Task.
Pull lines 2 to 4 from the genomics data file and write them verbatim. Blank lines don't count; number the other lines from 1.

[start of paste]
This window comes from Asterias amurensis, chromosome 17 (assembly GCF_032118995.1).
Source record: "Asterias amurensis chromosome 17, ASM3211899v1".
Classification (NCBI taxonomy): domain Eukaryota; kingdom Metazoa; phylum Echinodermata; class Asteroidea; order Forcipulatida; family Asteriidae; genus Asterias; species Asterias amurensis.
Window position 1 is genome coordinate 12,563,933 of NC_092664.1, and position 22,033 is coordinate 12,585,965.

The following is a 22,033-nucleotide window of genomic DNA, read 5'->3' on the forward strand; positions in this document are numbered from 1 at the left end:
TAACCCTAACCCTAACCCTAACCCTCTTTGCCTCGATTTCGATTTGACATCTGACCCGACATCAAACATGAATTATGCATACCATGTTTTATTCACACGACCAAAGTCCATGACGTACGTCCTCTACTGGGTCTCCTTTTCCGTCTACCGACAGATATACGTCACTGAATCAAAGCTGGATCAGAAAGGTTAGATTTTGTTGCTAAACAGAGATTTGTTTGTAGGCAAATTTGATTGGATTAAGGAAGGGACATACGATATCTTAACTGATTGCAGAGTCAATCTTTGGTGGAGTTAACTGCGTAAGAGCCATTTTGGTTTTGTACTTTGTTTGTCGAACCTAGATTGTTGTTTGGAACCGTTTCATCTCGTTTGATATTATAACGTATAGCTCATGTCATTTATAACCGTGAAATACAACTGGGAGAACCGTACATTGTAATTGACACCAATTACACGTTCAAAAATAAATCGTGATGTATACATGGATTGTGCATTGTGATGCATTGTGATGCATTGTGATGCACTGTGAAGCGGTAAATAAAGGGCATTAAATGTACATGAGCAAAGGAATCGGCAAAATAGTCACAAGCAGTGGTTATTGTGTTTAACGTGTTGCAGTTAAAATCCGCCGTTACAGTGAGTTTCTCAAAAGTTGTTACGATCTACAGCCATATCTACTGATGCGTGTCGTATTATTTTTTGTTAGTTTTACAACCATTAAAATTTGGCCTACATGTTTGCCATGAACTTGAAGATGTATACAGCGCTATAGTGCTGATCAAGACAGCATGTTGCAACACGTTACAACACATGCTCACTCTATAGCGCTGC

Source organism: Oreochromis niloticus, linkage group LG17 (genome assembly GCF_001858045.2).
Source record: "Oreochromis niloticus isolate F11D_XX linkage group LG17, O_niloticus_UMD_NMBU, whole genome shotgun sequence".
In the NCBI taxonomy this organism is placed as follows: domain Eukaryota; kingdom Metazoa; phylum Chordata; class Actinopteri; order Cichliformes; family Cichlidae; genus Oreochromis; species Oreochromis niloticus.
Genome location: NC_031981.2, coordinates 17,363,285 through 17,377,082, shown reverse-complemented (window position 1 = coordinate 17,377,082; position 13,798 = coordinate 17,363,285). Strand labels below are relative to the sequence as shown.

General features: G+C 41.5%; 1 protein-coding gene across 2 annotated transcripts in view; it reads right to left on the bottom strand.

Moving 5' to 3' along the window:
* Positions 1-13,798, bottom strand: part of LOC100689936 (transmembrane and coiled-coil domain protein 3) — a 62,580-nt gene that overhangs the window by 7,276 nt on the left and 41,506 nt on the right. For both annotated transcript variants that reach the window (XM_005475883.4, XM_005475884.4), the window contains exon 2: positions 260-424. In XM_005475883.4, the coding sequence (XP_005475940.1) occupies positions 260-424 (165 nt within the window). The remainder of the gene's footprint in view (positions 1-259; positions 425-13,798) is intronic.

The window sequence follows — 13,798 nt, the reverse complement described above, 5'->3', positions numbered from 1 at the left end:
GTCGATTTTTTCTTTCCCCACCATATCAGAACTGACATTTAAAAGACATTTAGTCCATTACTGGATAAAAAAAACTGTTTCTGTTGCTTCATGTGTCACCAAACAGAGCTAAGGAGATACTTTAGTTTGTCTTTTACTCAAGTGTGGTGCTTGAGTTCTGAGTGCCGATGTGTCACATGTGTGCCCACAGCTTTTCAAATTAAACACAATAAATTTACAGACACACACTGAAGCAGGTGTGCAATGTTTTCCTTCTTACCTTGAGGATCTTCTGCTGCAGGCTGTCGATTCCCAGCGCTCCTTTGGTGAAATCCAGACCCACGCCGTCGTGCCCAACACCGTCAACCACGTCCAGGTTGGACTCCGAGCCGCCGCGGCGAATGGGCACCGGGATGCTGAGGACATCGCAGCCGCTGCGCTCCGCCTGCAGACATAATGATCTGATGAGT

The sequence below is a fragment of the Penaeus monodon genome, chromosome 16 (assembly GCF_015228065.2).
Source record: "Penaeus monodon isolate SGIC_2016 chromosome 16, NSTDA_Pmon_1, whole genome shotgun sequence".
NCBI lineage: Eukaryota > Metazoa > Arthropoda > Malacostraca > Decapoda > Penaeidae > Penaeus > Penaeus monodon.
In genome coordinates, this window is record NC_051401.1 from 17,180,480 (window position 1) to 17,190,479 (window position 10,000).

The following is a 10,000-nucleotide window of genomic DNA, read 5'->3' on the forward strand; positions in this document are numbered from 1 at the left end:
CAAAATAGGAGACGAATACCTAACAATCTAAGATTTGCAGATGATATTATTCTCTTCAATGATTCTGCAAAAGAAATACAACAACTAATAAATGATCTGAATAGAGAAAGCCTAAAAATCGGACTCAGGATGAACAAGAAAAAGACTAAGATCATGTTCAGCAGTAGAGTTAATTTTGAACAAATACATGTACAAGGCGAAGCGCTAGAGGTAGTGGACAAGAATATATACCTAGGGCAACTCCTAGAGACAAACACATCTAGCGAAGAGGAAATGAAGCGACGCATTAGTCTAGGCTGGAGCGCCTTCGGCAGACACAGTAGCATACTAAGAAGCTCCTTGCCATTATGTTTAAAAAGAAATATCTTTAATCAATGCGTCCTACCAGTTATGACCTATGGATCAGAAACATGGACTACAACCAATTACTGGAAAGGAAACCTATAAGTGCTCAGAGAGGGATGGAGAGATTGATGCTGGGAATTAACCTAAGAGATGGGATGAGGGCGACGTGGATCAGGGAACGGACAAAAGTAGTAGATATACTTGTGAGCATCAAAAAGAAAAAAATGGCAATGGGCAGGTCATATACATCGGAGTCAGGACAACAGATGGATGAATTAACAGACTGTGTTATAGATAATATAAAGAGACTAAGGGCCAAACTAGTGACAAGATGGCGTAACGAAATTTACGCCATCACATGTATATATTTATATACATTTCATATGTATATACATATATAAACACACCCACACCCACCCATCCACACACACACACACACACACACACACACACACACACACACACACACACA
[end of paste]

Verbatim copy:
Source record: "Asterias amurensis chromosome 17, ASM3211899v1".
Classification (NCBI taxonomy): domain Eukaryota; kingdom Metazoa; phylum Echinodermata; class Asteroidea; order Forcipulatida; family Asteriidae; genus Asterias; species Asterias amurensis.
Window position 1 is genome coordinate 12,563,933 of NC_092664.1, and position 22,033 is coordinate 12,585,965.